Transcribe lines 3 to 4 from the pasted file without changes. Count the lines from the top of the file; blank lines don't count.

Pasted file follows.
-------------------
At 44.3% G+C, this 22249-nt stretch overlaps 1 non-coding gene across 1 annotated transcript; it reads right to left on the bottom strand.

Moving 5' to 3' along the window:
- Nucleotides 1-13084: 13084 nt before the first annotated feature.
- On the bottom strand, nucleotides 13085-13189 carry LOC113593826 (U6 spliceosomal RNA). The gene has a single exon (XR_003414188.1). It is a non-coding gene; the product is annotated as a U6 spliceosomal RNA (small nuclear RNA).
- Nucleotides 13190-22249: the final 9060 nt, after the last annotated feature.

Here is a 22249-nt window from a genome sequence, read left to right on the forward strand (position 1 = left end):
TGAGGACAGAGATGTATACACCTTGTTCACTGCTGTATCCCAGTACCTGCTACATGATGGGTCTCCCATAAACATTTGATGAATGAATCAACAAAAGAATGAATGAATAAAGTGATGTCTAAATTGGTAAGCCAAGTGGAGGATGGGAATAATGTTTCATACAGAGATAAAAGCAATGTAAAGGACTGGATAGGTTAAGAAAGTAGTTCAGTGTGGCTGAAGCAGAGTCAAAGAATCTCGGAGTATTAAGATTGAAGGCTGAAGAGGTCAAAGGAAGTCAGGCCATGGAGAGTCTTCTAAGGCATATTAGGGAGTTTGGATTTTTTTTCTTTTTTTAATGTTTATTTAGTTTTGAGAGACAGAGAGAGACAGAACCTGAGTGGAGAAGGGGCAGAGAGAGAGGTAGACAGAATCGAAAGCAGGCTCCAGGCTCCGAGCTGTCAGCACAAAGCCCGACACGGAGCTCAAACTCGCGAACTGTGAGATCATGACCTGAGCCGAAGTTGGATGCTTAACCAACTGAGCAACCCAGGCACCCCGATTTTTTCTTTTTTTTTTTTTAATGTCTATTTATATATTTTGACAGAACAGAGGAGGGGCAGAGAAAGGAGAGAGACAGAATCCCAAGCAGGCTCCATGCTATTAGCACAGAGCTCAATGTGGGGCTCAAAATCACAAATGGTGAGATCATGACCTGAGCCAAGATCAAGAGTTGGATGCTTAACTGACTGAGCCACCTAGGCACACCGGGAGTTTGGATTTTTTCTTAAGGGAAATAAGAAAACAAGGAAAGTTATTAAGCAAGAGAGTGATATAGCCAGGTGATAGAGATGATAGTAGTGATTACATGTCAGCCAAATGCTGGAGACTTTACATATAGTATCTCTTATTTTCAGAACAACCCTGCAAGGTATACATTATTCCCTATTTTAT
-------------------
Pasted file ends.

- Nucleotides 1-13084: 13084 nt before the first annotated feature.
- On the bottom strand, nucleotides 13085-13189 carry LOC113593826 (U6 spliceosomal RNA). The gene has a single exon (XR_003414188.1). It is a non-coding gene; the product is annotated as a U6 spliceosomal RNA (small nuclear RNA).